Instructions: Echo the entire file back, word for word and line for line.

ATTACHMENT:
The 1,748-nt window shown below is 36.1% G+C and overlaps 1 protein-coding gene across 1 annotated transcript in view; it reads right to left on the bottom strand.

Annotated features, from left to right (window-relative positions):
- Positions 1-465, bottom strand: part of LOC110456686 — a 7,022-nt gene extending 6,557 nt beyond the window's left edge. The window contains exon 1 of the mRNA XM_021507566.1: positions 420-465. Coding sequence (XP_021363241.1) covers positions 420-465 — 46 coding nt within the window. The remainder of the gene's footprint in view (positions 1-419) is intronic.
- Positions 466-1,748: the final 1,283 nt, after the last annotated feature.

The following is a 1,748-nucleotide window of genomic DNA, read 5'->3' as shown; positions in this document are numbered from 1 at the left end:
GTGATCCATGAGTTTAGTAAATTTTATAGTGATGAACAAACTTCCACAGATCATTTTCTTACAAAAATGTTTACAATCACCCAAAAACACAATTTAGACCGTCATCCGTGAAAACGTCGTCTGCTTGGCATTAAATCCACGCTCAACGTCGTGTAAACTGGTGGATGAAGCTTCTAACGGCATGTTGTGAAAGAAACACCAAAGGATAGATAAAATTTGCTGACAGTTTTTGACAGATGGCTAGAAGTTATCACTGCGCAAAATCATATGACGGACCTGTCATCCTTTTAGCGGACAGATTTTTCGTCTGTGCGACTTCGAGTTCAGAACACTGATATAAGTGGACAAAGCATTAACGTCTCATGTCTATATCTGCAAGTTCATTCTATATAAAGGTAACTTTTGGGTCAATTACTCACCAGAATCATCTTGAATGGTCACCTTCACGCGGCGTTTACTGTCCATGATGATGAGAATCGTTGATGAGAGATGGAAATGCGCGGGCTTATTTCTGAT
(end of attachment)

The 1,748-nt window shown below is 36.1% G+C and overlaps 1 protein-coding gene across 1 annotated transcript in view; it reads right to left on the bottom strand.

Annotated features, from left to right (window-relative positions):
- Positions 1-465, bottom strand: part of LOC110456686 — a 7,022-nt gene extending 6,557 nt beyond the window's left edge. The window contains exon 1 of the mRNA XM_021507566.1: positions 420-465. Coding sequence (XP_021363241.1) covers positions 420-465 — 46 coding nt within the window. The remainder of the gene's footprint in view (positions 1-419) is intronic.
- Positions 466-1,748: the final 1,283 nt, after the last annotated feature.

The following is a 1,748-nucleotide window of genomic DNA, read 5'->3' as shown; positions in this document are numbered from 1 at the left end:
GTGATCCATGAGTTTAGTAAATTTTATAGTGATGAACAAACTTCCACAGATCATTTTCTTACAAAAATGTTTACAATCACCCAAAAACACAATTTAGACCGTCATCCGTGAAAACGTCGTCTGCTTGGCATTAAATCCACGCTCAACGTCGTGTAAACTGGTGGATGAAGCTTCTAACGGCATGTTGTGAAAGAAACACCAAAGGATAGATAAAATTTGCTGACAGTTTTTGACAGATGGCTAGAAGTTATCACTGCGCAAAATCATATGACGGACCTGTCATCCTTTTAGCGGACAGATTTTTCGTCTGTGCGACTTCGAGTTCAGAACACTGATATAAGTGGACAAAGCATTAACGTCTCATGTCTATATCTGCAAGTTCATTCTATATAAAGGTAACTTTTGGGTCAATTACTCACCAGAATCATCTTGAATGGTCACCTTCACGCGGCGTTTACTGTCCATGATGATGAGAATCGTTGATGAGAGATGGAAATGCGCGGGCTTATTTCTGAT